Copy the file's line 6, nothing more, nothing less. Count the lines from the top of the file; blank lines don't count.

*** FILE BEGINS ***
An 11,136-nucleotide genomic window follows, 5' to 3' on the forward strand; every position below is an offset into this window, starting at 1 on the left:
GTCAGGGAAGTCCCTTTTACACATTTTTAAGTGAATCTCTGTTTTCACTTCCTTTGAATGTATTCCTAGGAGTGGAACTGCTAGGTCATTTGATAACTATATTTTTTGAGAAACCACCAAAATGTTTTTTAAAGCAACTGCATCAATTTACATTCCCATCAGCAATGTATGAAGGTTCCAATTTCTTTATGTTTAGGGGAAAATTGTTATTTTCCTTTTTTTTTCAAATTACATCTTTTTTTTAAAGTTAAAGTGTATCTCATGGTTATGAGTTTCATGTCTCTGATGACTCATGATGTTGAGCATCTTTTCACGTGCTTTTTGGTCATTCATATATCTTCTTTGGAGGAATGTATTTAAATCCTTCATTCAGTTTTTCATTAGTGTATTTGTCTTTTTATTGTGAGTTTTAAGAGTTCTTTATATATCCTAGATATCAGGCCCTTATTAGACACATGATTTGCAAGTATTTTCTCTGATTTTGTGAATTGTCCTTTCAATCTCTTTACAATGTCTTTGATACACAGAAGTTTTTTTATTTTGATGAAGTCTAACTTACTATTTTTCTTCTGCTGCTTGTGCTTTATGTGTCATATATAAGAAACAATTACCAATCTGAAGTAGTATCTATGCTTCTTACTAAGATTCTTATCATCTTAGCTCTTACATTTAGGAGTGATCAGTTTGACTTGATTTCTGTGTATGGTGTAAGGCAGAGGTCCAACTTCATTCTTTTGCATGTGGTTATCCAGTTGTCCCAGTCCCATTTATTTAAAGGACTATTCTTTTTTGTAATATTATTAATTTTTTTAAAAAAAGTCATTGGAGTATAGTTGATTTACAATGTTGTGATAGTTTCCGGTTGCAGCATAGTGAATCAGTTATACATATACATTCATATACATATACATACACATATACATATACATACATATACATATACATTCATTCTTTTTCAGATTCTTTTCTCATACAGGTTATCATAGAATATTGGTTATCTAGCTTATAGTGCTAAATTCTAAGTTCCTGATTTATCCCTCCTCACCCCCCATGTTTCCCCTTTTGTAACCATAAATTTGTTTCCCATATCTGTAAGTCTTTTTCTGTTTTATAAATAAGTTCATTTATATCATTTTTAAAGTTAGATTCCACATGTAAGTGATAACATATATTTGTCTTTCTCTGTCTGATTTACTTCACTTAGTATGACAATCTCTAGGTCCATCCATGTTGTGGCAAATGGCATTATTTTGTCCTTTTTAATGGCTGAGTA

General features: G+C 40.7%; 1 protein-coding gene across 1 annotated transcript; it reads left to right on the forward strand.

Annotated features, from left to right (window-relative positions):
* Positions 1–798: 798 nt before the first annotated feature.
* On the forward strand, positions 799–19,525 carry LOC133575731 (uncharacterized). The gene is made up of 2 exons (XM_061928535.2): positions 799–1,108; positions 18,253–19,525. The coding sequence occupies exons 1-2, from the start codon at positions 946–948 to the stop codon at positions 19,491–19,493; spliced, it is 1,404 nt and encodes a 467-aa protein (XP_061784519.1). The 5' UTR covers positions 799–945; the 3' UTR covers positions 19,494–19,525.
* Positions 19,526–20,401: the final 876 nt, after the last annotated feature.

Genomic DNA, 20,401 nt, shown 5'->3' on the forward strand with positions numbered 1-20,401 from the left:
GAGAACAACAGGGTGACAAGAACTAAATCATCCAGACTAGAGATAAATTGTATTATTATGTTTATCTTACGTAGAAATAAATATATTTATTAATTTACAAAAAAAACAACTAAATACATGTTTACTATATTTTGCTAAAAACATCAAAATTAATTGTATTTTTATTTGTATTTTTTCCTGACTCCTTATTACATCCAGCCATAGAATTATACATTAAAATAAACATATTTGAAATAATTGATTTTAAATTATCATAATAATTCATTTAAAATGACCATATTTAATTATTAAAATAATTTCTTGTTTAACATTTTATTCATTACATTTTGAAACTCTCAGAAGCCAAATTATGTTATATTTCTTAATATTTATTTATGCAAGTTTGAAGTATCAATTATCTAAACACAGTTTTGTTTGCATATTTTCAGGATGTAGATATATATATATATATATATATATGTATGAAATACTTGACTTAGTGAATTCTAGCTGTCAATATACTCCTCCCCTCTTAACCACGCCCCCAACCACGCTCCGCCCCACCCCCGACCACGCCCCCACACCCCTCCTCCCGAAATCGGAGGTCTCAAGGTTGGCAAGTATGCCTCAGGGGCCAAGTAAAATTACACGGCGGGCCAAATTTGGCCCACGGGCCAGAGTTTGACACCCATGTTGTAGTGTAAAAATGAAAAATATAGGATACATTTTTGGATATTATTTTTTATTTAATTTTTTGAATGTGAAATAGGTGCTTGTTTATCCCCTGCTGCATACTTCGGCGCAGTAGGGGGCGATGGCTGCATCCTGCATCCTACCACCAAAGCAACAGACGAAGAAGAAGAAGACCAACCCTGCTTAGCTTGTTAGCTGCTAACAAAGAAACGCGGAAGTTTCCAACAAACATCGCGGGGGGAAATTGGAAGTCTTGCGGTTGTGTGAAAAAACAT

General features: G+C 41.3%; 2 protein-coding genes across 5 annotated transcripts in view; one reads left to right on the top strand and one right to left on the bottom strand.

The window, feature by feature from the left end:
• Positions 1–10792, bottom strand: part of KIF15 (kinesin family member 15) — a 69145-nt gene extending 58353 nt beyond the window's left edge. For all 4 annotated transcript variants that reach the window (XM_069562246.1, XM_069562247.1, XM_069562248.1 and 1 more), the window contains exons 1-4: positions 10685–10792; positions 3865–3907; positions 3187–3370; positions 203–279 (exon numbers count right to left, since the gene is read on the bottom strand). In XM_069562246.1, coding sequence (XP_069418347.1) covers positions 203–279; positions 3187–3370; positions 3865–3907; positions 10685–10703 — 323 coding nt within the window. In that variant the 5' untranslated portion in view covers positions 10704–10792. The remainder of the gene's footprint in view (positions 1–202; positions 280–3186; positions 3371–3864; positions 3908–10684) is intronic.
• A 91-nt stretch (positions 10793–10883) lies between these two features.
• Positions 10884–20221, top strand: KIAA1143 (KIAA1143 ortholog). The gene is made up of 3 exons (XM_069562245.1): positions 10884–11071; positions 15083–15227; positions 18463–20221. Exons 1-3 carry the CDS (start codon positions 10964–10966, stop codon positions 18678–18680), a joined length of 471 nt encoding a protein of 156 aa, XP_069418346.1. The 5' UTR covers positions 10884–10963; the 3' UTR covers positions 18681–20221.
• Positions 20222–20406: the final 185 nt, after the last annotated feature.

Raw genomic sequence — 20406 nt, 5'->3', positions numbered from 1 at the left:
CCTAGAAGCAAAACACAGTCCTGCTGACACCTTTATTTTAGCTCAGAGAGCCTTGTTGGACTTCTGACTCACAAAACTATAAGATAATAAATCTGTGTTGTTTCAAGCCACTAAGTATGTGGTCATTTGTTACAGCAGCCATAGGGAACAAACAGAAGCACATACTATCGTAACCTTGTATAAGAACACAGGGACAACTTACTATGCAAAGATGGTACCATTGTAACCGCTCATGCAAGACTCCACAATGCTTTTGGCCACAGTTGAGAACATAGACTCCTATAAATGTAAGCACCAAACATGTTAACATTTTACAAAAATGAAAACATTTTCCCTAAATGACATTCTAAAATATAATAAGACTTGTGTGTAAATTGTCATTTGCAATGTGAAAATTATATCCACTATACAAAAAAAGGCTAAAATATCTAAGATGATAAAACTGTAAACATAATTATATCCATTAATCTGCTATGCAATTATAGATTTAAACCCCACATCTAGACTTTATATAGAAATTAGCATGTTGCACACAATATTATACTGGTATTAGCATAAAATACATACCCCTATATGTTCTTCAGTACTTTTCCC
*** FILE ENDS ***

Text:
* On the forward strand, positions 799–19,525 carry LOC133575731 (uncharacterized). The gene is made up of 2 exons (XM_061928535.2): positions 799–1,108; positions 18,253–19,525. The coding sequence occupies exons 1-2, from the start codon at positions 946–948 to the stop codon at positions 19,491–19,493; spliced, it is 1,404 nt and encodes a 467-aa protein (XP_061784519.1). The 5' UTR covers positions 799–945; the 3' UTR covers positions 19,494–19,525.